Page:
First, Linda saw a very young fawn! It was with its mother, and as soon as they saw each other (Linda and the doe that is), the doe hustled her fawn quickly up into the woods to safety. I believe I saw the same doe the next day in a field, but I didn't go investigating. It was probably right next to the fawn which was hidden down in the grass, and I didn't want to disturb it. But the adult was far too patient letting me pass by - without a fawn nearby it would have long since bolted off. Sorry, no pictures here.
But I did put out the trail camera to see if I could catch a picture. I was not lucky enough to capture them, but, in the process, I did record two other critters I had never seen in that location before: a skunk and a coyote:
The coyote looks as though it may still be losing its winter coat, based on the thick gray fur on its rump.
Skunks have a widely varied diet, but one of their specialties is digging up turtle eggs that have been laid in the ground. I saw this giant snapping turtle on the road just last week
so maybe the skunk had a good feast on those eggs - I wouldn't complain about that! I'm glad I didn't come across the skunk on my evening walk!
But now here's another well-defended animal that I did come across this week:
A porcupine! I've seen them in trees, and in winter on the snow, but I've never seen one just walking along a trail. It was waddling along in front of me, and when it detected my presence it stopped, turned sideways and looked at me as if to say "what are you doing here?"
Needless to say, I didn't get any closer. Porcupines seem to have this attitude of what-me-worry?, knowing that every animal in the forest - save the Fisher Cat - knows to keep its distance. We know that domestic dogs have forgotten that lesson from their forebears and will come home with a face of quills, but other than that and the fisher, the porcupine just goes about its business. It continued down the trail, stopping a few more times to check me out, and, eventually deciding it had enough, scurried the best it could off into thicker cover. I was a little taken aback at just how large it was - it was my first encounter that close with a porcupine.
OK, I warned you, there is a lot of activity in the spring and early summer: next up was an encounter with a beaver. Walking along a trail some 50 yards from Lake Wicwas, I heard the report of a beaver alarm, warning of my presence with its tail. Beaver aren't too dangerous, so I headed towards the lake to see if I could find it. As I approached the shore, I saw it swimming down the shoreline, and watched it turn back, swim past, and repeat several more loops.
Every few minutes it would slap its tail, making a loud ker-whack sound accompanied by a good size splash.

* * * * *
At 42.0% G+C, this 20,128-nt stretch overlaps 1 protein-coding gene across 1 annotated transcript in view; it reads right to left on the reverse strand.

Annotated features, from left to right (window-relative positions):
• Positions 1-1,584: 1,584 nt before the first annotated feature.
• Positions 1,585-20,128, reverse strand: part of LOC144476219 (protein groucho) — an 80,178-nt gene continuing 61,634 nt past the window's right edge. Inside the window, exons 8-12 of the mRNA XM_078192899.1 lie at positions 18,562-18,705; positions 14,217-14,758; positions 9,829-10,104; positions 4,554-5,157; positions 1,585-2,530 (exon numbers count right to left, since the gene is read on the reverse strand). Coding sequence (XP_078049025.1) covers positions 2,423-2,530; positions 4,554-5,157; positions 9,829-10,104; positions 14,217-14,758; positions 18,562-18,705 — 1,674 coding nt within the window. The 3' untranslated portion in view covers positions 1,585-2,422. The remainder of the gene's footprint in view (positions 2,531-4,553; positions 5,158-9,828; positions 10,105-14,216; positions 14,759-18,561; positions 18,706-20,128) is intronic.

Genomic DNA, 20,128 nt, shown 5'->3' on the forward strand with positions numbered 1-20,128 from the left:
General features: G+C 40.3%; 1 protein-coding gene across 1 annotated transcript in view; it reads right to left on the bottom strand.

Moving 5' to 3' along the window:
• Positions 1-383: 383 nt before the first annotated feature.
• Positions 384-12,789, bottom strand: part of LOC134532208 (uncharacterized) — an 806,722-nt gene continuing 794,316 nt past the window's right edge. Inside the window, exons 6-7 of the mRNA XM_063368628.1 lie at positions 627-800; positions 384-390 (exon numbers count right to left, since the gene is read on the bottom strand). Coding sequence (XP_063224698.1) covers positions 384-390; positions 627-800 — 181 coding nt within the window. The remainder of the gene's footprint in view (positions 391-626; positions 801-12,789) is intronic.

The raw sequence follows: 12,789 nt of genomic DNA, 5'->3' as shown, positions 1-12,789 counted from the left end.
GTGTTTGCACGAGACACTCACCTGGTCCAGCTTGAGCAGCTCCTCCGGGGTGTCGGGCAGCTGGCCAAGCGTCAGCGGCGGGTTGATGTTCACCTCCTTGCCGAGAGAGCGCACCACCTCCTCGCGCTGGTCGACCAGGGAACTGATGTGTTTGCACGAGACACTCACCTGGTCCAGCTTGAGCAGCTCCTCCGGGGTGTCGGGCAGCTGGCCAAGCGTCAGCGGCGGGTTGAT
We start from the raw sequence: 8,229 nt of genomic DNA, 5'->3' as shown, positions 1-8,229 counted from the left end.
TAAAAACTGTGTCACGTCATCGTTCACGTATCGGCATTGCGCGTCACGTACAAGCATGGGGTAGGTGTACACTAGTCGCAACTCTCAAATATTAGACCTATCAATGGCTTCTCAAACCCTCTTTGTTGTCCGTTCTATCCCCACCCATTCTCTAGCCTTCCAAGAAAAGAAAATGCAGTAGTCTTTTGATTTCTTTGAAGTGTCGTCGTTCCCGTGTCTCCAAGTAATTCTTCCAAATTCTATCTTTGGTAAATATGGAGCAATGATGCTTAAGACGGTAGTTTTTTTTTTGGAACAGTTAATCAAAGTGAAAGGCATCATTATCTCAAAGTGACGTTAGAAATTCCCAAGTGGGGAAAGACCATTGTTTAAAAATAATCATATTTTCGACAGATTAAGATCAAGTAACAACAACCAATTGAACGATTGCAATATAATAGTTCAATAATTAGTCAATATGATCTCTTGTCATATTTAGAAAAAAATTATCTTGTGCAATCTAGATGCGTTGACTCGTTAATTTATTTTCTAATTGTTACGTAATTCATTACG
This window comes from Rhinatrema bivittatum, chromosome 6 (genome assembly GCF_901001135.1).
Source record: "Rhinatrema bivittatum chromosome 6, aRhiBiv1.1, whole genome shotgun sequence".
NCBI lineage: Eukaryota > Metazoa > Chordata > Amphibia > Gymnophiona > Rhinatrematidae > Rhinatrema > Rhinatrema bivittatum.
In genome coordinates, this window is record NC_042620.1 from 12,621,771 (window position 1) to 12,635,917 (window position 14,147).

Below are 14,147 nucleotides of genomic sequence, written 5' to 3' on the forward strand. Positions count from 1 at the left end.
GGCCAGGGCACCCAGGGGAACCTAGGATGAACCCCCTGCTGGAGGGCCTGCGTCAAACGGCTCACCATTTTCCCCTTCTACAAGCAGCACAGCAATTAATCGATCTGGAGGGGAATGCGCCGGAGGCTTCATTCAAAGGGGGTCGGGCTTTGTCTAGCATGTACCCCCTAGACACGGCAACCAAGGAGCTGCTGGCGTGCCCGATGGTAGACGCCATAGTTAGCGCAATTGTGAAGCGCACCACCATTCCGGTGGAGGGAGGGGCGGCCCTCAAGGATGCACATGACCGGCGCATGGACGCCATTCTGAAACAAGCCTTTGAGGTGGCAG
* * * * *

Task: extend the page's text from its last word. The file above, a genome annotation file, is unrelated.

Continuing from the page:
I wondered if it wanted to come up on shore to take a short-cut across the peninsula, and I was thwarting it. Eventually it went off and swam all the way around....
The birds are active also. I saw a Pileated Woodpecker fly by, stopping at every oak tree to climb up its trunk looking for insects. We also saw two hawks, Broad Winged Hawks I believe. First I saw a very large one, followed close behind by a much smaller bird. At first I thought it was a crow harassing it, but as it came closer it was clear it was another hawk. It had a wide, curved, and banded tail. The two of them circled together for a minute before slowly drifting off to the south. It looked like flying lessons being taught to junior by the professional!
The loons have perhaps not yet laid their eggs, but they are certainly searching out a good nesting site. We saw them trying out a site at one location, while another loon watcher saw them the same day trying a different site. Unless there are two pairs? Very unlikely, and hasn't happened at Wicwas before, but you never know. Time will tell. If you see a loon close to shore, or acting strangely, keep away to not endanger its eggs. It only takes a minute off the next for a predator to gobble up an egg.
OK, we're nearing the end. Just one insect observation - the butterflys are back and plentful with the flowers out now. I saw several White Admirals and a few Tiger Swallowtails.
The Tiger Swallowtail hibernates in its chrysalis in the cold New Hampshire winter, and in spring feeds on flower nectar before laying its eggs.
This particular butterfly either has a defective right wing, or perhaps it hadn't fully pumped its wing to full size after emerging. Either way, it didn't seem to affect its flight at all.
So that's what's been happening around Lake Wicwas the past week or so. This coming week, most of the activity will be of the two-wheeled variety. But remember, you never know who you'll meet around Lake Wicwas!